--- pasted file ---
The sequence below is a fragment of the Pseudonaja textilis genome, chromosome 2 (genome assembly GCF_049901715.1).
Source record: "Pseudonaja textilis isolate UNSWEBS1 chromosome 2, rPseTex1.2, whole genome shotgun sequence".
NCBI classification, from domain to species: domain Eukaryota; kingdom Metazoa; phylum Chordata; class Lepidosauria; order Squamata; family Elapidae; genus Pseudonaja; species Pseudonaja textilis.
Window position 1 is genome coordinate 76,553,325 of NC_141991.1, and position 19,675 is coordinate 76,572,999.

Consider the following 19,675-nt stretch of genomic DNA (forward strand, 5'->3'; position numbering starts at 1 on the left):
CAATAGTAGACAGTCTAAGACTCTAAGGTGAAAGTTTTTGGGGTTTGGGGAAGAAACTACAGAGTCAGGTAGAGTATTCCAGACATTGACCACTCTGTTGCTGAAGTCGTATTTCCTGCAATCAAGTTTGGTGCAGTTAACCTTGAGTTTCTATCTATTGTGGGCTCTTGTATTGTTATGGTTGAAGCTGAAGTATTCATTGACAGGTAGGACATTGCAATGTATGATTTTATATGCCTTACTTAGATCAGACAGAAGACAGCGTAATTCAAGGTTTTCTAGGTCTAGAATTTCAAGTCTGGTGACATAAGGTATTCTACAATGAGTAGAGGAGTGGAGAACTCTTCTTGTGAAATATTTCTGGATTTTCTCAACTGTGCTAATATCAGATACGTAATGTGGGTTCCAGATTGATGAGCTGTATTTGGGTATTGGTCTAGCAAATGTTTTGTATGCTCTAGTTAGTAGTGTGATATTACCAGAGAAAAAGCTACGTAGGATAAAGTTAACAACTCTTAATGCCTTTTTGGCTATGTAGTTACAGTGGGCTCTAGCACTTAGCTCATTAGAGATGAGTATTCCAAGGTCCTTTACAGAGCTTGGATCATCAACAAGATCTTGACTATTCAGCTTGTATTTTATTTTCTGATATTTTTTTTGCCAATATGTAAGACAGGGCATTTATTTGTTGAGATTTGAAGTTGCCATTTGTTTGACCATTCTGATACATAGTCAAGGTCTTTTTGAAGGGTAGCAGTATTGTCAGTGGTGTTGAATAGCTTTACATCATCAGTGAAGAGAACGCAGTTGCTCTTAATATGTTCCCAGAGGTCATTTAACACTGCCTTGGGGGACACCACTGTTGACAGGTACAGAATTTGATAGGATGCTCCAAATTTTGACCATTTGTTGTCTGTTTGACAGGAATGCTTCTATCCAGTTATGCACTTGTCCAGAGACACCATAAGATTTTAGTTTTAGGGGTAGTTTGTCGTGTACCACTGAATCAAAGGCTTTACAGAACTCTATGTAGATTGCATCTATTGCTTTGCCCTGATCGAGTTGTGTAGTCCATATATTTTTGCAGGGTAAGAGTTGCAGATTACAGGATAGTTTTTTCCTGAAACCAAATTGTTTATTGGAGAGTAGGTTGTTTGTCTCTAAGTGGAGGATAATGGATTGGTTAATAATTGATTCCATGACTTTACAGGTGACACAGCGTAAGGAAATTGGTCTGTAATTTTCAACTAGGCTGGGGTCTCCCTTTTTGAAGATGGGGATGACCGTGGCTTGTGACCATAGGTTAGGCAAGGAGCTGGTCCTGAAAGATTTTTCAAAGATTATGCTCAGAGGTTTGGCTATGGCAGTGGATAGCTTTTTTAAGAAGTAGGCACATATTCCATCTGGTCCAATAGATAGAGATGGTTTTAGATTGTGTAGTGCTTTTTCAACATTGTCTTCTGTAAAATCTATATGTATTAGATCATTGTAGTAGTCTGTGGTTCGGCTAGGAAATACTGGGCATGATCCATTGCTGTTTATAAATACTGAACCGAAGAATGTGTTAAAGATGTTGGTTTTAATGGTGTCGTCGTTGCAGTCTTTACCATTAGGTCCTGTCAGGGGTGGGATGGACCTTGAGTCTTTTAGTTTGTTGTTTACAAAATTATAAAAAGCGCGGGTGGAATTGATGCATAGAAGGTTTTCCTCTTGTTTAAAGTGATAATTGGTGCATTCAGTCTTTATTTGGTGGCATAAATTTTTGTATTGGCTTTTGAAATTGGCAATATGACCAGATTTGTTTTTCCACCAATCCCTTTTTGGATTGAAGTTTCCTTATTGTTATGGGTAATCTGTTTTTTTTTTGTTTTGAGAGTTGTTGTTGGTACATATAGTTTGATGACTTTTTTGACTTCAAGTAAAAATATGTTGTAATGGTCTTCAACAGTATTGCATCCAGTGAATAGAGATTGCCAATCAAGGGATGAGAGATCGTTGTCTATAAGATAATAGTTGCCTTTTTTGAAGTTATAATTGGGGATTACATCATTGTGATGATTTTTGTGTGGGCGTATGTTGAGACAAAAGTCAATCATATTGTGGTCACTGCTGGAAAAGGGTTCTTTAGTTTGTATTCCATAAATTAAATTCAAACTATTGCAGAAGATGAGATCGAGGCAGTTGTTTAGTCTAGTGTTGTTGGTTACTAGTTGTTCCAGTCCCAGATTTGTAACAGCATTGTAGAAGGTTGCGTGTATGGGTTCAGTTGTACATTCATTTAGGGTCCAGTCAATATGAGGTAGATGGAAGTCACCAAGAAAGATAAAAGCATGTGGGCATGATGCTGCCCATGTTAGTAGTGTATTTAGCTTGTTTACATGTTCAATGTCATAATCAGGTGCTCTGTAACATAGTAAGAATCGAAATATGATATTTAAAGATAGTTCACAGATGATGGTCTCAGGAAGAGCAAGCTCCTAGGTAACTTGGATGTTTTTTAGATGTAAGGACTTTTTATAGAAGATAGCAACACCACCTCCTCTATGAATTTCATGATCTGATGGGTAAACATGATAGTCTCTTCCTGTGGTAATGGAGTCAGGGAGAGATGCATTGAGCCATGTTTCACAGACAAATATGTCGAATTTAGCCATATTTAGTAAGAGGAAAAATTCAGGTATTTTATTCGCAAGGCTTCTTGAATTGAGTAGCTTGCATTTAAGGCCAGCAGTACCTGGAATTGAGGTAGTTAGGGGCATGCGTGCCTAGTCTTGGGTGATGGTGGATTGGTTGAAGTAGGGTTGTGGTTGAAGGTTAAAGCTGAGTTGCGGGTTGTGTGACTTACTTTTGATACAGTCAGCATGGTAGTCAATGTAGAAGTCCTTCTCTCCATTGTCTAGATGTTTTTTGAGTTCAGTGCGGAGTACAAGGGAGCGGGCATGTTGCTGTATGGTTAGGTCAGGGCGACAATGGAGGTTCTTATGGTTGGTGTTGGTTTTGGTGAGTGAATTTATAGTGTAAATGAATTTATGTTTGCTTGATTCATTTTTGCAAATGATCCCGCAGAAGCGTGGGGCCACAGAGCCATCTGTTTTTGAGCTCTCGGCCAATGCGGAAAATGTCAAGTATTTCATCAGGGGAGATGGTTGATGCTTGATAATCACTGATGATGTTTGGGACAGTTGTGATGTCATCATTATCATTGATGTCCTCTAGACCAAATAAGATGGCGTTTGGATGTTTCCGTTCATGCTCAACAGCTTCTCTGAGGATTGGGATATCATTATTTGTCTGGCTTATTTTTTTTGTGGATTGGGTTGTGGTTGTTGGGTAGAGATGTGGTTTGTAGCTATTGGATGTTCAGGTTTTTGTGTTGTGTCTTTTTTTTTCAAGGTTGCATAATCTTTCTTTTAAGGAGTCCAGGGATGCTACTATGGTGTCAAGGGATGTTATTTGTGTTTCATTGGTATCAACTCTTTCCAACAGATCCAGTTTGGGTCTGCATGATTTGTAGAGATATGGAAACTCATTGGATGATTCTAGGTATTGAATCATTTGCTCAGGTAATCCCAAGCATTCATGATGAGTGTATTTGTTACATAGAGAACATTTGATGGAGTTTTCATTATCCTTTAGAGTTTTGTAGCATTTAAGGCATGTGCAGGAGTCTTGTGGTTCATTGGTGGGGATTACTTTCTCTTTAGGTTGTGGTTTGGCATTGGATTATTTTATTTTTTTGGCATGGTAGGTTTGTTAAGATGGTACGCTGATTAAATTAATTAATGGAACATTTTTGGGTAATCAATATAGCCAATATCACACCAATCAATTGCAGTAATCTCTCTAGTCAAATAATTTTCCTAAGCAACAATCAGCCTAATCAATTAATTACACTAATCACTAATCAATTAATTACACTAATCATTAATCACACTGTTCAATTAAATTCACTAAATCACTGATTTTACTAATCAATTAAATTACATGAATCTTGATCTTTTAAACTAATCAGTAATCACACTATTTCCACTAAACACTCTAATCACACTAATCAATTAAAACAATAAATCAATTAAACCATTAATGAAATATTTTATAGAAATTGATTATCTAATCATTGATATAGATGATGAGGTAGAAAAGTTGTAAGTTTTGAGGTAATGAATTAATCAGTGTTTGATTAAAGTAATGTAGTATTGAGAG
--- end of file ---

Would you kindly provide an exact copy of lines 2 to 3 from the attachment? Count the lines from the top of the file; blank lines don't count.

Source record: "Pseudonaja textilis isolate UNSWEBS1 chromosome 2, rPseTex1.2, whole genome shotgun sequence".
NCBI classification, from domain to species: domain Eukaryota; kingdom Metazoa; phylum Chordata; class Lepidosauria; order Squamata; family Elapidae; genus Pseudonaja; species Pseudonaja textilis.